set.connect(button1.getId(), ConstraintSet.LEFT, 
		editText1.getId(), ConstraintSet.RIGHT, 70);

Applying Constraints to a Layout

Once the constraint set is configured, it must be applied to a ConstraintLayout instance before it will take effect. A constraint set is applied via a call to the applyTo() method, passing through a reference to the layout object to which the settings are to be applied:


Parent Constraint Connections

Connections may also be established between a child view and its parent ConstraintLayout by referencing the ConstraintSet.PARENT_ID constant. In the following example, the constraint set is configured to connect the top edge of a Button view to the top of the parent layout with a margin of 100dp:

set.connect(button1.getId(), ConstraintSet.TOP, 
                  ConstraintSet.PARENT_ID, ConstraintSet.TOP, 100);

Sizing Constraints

A number of methods are available for controlling the sizing behavior of views. The following code, for example, sets the horizontal size of a Button view to wrap_content and the vertical size of an ImageView instance to a maximum of 250dp:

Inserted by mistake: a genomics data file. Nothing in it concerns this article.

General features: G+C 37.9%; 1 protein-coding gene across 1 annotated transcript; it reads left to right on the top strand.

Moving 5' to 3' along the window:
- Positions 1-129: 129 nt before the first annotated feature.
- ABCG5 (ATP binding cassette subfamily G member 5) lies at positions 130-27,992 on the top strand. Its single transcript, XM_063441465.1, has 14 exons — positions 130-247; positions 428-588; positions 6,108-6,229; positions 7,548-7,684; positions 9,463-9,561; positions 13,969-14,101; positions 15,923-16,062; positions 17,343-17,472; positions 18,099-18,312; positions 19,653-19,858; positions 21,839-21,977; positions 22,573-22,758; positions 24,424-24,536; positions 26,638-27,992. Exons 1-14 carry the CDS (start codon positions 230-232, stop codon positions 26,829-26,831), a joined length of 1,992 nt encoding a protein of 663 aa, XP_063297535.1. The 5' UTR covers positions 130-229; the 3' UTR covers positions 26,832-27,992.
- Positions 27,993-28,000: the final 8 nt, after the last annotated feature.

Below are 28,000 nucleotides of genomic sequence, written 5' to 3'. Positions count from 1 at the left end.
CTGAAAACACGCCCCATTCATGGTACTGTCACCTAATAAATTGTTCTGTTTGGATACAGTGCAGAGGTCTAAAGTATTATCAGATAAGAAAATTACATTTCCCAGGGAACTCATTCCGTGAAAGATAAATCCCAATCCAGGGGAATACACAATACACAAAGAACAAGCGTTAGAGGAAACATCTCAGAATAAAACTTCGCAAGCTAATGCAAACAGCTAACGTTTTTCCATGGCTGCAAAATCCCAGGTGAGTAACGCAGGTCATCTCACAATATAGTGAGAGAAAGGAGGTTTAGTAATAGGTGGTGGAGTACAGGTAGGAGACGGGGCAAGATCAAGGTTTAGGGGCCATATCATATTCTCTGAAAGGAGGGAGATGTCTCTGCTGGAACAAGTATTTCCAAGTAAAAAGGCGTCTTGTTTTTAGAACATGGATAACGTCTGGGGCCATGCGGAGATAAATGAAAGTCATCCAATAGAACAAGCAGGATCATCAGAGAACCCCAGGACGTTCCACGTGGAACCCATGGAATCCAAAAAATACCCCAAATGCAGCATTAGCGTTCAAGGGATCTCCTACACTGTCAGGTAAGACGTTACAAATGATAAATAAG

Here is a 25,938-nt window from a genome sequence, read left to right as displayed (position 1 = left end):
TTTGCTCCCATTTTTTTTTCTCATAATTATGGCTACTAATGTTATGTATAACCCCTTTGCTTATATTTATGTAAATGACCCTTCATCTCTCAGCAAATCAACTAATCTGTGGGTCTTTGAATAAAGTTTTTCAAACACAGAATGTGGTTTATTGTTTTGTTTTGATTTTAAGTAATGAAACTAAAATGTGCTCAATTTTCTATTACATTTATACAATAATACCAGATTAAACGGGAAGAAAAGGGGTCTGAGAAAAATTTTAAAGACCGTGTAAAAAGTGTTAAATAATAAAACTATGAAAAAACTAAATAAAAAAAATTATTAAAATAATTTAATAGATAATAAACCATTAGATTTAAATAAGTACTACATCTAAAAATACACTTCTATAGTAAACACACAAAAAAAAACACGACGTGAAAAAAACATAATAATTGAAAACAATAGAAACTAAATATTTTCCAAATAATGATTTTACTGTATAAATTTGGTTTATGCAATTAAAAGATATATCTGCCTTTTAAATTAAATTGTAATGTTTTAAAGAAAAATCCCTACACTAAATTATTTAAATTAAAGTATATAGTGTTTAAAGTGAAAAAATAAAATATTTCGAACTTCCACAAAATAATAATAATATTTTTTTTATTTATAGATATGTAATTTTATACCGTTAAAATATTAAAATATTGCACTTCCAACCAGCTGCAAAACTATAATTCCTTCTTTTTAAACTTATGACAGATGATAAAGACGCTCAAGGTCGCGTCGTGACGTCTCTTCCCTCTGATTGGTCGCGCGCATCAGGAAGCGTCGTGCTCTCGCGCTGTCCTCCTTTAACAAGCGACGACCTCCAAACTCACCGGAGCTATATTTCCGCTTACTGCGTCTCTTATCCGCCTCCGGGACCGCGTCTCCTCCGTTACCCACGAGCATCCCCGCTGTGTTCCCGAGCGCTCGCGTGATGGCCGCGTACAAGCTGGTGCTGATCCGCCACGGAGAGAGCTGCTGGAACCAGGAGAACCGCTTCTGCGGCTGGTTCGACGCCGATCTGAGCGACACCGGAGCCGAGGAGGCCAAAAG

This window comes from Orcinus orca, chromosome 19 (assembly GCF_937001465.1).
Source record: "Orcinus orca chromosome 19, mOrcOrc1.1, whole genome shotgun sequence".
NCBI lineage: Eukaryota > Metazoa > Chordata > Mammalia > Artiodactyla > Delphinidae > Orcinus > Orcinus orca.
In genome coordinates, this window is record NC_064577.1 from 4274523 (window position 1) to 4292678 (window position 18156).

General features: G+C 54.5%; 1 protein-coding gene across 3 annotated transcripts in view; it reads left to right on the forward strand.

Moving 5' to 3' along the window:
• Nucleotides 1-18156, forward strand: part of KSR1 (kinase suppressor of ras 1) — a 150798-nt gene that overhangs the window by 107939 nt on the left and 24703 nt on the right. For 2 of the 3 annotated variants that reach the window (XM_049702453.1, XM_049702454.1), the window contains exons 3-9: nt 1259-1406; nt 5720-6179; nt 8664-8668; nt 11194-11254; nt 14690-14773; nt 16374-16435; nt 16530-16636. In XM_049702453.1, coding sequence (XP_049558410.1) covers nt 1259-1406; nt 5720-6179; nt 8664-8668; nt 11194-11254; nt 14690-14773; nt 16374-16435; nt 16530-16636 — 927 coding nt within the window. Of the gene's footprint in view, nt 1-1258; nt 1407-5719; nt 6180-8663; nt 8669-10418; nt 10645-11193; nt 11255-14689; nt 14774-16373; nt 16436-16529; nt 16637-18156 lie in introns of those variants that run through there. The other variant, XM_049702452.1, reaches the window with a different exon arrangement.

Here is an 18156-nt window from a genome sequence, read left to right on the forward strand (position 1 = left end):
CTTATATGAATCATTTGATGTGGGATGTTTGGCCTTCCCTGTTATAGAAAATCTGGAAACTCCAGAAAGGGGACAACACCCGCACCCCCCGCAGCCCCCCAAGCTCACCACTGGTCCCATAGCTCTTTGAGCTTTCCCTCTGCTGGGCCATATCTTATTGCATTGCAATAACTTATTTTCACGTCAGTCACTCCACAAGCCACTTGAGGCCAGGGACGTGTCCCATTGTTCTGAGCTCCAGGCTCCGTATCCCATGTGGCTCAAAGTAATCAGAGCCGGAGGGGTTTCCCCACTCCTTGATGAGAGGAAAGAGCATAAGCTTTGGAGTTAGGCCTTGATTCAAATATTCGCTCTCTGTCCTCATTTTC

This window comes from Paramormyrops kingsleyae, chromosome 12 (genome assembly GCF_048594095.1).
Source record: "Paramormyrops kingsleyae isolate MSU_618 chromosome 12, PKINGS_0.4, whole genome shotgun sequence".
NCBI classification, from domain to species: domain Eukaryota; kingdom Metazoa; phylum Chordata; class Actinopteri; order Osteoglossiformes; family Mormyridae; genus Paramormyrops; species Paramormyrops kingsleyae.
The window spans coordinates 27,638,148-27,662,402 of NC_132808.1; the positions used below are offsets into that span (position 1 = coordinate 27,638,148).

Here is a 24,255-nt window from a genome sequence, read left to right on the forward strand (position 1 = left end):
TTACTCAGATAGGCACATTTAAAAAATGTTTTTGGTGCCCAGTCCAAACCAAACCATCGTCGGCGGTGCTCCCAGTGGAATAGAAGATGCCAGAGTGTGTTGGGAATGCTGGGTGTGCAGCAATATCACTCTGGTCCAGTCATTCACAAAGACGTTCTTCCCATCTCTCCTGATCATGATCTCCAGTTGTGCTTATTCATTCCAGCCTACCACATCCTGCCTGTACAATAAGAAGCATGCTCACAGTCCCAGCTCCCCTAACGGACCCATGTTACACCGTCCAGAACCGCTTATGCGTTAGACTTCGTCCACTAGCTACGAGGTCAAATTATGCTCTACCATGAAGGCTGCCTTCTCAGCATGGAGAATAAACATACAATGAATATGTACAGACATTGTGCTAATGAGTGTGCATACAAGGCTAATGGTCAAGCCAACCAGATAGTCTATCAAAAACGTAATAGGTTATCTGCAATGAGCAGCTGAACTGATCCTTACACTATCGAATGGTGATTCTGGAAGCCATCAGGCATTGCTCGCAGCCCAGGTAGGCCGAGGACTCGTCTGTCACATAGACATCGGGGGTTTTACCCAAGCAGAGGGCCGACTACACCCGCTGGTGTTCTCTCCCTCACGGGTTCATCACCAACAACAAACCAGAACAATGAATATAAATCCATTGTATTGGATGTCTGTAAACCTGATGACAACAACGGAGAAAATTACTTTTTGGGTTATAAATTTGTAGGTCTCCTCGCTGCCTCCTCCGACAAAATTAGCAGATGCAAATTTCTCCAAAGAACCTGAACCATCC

set.constrainWidth(button1.getId(), ConstraintSet.WRAP_CONTENT);
set.constrainMaxHeight(imageView1.getId(), 250);

Constraint Bias

As outlined in the chapter entitled A Guide to using ConstraintLayout in Android Studio, when a view has opposing constraints it is centered along the axis of the constraints (i.e. horizontally or vertically). This centering can be adjusted by applying a bias along the particular axis of constraint. When using the Android Studio Layout Editor, this is achieved using the controls in the properties tool window. When working with a constraint set, however, bias can be added using the setHorizontalBias() and setVerticalBias() methods, referencing the view ID and the bias as a floating point value between 0 and 1.

The following code, for example, constrains the left and right-hand sides of a Button to the corresponding sides of the parent layout before applying a 25% horizontal bias: